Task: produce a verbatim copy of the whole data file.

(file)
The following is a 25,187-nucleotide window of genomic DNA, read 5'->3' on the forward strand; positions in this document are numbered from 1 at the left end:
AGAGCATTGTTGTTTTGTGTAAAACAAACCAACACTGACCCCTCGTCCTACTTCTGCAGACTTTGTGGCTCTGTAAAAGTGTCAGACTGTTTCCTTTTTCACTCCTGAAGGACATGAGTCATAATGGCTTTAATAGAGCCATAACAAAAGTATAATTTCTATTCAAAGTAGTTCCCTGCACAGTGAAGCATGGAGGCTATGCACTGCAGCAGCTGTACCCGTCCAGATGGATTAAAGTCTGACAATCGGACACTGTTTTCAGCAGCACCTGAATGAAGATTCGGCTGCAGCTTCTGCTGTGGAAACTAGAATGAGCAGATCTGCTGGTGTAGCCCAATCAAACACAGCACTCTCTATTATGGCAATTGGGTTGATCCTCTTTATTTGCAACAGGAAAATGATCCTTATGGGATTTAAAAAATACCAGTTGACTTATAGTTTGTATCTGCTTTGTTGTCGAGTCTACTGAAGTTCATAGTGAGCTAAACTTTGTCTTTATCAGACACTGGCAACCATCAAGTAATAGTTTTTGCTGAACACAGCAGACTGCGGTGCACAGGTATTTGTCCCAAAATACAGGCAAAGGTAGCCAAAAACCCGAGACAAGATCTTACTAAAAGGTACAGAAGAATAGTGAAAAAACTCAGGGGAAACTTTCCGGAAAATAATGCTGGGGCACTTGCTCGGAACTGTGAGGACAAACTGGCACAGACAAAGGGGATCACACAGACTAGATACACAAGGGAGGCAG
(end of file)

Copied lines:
The following is a 25,187-nucleotide window of genomic DNA, read 5'->3' on the forward strand; positions in this document are numbered from 1 at the left end:
AGAGCATTGTTGTTTTGTGTAAAACAAACCAACACTGACCCCTCGTCCTACTTCTGCAGACTTTGTGGCTCTGTAAAAGTGTCAGACTGTTTCCTTTTTCACTCCTGAAGGACATGAGTCATAATGGCTTTAATAGAGCCATAACAAAAGTATAATTTCTATTCAAAGTAGTTCCCTGCACAGTGAAGCATGGAGGCTATGCACTGCAGCAGCTGTACCCGTCCAGATGGATTAAAGTCTGACAATCGGACACTGTTTTCAGCAGCACCTGAATGAAGATTCGGCTGCAGCTTCTGCTGTGGAAACTAGAATGAGCAGATCTGCTGGTGTAGCCCAATCAAACACAGCACTCTCTATTATGGCAATTGGGTTGATCCTCTTTATTTGCAACAGGAAAATGATCCTTATGGGATTTAAAAAATACCAGTTGACTTATAGTTTGTATCTGCTTTGTTGTCGAGTCTACTGAAGTTCATAGTGAGCTAAACTTTGTCTTTATCAGACACTGGCAACCATCAAGTAATAGTTTTTGCTGAACACAGCAGACTGCGGTGCACAGGTATTTGTCCCAAAATACAGGCAAAGGTAGCCAAAAACCCGAGACAAGATCTTACTAAAAGGTACAGAAGAATAGTGAAAAAACTCAGGGGAAACTTTCCGGAAAATAATGCTGGGGCACTTGCTCGGAACTGTGAGGACAAACTGGCACAGACAAAGGGGATCACACAGACTAGATACACAAGGGAGGCAG